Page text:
Possums are pests. They eat your pet’s food, they crawl into your shed or under your deck or in your attic, and they live there and poop there and make a stink there. They scavange your garbage, and they are common city animals. Heck, lots of people just don’t like the way they look. So if you want to get rid of them, I understand. I personally wouldn’t mind living with an opossum outside, but if they’re living in the attic or walls of your house or something, the problem must be addressed.
HOWEVER – You definitely don’t want to hire a regular pest control company for opossum removal. Pest control guys traditionally take care of insects. They spray poison to get rid of them. It doesn’t work that way for opossums
Possum Spray – No such thing, unfortunately. If there were, then your regular pest control company or exterminator could take care of the problem. But we’re not here to exterminate opossums, we just want to solve the problem, which in most cases, involves trapping the animal in a cage trap, and relocating it far away from your property.
Here are some photos of proper opossum trapping. Notice that we’re not doing possum extermination. These animals are live trapped and moved elsewhere. If the animals are outside, it’s not such a difficult job. Opossums are the easiest to trap without worry of any animal that I deal with – that’s not to say that it’s a cinch. Most beginners that I see try it mess up in a variety of ways. And if you’ve got possums living inside the house, such as in the walls or basement or attic, then you definitely have a challenging case on your hands, one that I believe requires the hiring of a professional – just make sure it’s a wildlife control specialist, like the ones on my directory, and not your usual insect-spraying pest control company.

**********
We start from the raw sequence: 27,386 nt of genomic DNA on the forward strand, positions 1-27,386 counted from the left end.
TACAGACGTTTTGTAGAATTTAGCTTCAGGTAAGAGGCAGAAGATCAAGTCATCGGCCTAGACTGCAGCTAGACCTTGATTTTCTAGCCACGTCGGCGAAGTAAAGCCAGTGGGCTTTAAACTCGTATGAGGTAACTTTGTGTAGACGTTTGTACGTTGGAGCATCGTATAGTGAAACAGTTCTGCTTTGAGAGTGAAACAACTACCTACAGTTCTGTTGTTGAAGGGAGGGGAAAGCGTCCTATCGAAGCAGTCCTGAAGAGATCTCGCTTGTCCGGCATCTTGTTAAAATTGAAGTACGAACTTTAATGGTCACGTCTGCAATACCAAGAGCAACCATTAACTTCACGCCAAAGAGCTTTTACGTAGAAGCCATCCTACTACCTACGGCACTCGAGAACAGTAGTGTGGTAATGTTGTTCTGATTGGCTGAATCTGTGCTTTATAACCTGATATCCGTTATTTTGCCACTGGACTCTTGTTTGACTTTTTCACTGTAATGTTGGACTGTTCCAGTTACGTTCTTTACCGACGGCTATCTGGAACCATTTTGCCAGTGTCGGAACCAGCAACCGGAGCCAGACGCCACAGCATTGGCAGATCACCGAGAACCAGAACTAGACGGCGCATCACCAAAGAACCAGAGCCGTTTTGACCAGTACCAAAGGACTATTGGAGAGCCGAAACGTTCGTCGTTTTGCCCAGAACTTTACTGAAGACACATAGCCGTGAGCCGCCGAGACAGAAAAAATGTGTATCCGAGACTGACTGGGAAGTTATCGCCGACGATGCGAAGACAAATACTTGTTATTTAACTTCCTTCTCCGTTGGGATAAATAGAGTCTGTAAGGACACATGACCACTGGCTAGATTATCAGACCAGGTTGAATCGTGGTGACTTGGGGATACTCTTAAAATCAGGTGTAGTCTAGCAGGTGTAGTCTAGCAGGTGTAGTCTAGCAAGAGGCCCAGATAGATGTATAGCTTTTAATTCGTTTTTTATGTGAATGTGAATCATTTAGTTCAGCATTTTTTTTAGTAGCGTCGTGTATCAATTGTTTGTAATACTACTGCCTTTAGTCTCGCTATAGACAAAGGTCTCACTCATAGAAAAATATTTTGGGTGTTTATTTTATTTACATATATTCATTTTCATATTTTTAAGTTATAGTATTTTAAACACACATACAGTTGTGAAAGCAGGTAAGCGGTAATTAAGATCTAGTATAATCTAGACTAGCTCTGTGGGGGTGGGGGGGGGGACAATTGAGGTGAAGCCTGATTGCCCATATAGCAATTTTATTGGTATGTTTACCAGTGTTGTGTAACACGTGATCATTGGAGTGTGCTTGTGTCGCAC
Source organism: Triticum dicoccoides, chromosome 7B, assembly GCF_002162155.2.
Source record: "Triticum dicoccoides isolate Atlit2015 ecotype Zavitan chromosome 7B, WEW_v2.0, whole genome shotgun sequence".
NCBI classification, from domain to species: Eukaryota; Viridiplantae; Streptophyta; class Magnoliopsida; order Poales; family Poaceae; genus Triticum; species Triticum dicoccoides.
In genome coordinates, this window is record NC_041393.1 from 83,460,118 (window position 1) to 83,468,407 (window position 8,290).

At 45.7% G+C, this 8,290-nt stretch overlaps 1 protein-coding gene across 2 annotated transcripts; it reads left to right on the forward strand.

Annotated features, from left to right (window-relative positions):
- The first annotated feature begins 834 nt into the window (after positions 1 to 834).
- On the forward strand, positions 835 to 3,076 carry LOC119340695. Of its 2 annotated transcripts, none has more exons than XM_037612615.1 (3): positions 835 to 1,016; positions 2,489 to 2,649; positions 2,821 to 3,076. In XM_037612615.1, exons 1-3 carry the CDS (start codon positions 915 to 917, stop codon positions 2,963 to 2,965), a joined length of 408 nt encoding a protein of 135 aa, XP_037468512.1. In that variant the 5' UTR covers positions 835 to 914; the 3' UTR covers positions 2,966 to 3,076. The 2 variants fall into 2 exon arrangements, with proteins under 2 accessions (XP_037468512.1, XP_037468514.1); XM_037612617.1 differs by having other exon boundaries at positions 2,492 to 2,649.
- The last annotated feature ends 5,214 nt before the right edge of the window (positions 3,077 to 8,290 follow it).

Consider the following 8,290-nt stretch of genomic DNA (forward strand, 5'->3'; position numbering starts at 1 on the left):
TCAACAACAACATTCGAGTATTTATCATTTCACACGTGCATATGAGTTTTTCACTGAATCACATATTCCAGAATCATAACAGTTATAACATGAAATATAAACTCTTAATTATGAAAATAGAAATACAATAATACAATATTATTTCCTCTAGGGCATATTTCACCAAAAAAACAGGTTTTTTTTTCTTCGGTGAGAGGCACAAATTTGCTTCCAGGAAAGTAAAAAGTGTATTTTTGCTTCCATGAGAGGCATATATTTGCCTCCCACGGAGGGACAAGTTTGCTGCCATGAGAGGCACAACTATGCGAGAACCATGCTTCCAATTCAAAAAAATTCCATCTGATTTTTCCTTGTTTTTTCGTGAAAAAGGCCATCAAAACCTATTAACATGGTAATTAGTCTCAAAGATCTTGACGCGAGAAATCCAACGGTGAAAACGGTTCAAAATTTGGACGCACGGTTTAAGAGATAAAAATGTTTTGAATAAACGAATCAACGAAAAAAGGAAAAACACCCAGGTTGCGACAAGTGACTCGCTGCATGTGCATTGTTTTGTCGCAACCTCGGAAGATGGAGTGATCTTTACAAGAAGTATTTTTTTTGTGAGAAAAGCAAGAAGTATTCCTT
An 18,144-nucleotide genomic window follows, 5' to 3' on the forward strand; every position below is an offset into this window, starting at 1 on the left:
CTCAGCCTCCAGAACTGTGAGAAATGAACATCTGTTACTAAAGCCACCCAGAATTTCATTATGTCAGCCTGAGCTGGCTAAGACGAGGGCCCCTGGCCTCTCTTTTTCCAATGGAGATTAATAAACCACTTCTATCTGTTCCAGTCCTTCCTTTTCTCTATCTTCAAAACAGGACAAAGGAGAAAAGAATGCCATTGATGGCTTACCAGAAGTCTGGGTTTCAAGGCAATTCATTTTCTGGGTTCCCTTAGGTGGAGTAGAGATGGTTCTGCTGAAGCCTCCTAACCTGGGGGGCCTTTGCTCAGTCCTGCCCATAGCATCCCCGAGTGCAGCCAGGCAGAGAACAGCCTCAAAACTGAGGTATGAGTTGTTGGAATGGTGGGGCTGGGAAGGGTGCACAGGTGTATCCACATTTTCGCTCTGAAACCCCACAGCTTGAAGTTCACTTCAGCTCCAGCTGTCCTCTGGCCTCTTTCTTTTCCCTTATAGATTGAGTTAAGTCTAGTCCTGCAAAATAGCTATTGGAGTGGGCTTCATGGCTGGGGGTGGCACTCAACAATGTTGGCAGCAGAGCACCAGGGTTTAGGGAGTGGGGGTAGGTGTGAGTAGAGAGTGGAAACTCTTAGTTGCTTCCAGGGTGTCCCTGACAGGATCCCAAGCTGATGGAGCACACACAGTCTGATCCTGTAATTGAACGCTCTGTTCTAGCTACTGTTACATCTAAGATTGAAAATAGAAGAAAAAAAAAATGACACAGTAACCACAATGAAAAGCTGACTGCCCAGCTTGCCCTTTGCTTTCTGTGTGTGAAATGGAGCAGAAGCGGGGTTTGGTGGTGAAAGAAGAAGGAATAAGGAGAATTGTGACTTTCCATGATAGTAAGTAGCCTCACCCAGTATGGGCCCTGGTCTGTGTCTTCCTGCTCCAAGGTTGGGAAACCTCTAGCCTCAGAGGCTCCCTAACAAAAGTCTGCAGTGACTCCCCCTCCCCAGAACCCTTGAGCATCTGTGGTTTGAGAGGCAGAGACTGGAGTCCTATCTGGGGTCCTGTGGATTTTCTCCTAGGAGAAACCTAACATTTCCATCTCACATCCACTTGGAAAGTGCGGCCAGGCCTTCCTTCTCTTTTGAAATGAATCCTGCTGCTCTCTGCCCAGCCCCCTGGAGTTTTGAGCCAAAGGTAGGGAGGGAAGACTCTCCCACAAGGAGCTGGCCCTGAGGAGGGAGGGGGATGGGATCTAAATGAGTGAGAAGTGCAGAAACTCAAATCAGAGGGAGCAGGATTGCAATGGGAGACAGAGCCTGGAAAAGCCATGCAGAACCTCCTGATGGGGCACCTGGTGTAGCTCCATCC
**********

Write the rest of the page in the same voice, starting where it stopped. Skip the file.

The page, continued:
If you are a pest control operator who works in the south and traps armadillos, prepare to catch a whole lot of incidental opossums. Most trappers are used to opossums wandering into raccoon sets, as their diets are similar – they’ll eat almost anything. However, it also seems that opossums are either curious or, like the armadillo, easily directed into unbaited traps. When I set traps for armadillos, I set cage traps without bait. Armadillos dig for their food, and despite rumors, there is no known effective bait. Believe me, I’ve tried, and extensive research amongst good dillo trappers supports me. You can catch all the dillos you want by merely knowing where they will walk, and directing them into cages through use of barriers. However, get ready to catch quite a few opossums along the way. Opossums, like many animals including the armadillo, like to travel along edges. Thus, the same sets that cross an armadillos’ path will also cross an opossums’. However, the opossum lacks the caution most animals display, and they walk right into armadillo traps with annoying frequency. I also believe that some opossums might enter these empty cage traps because they detect residual smells of past baits or animals, but I’ve caught opossums in brand-new out of the box cage traps.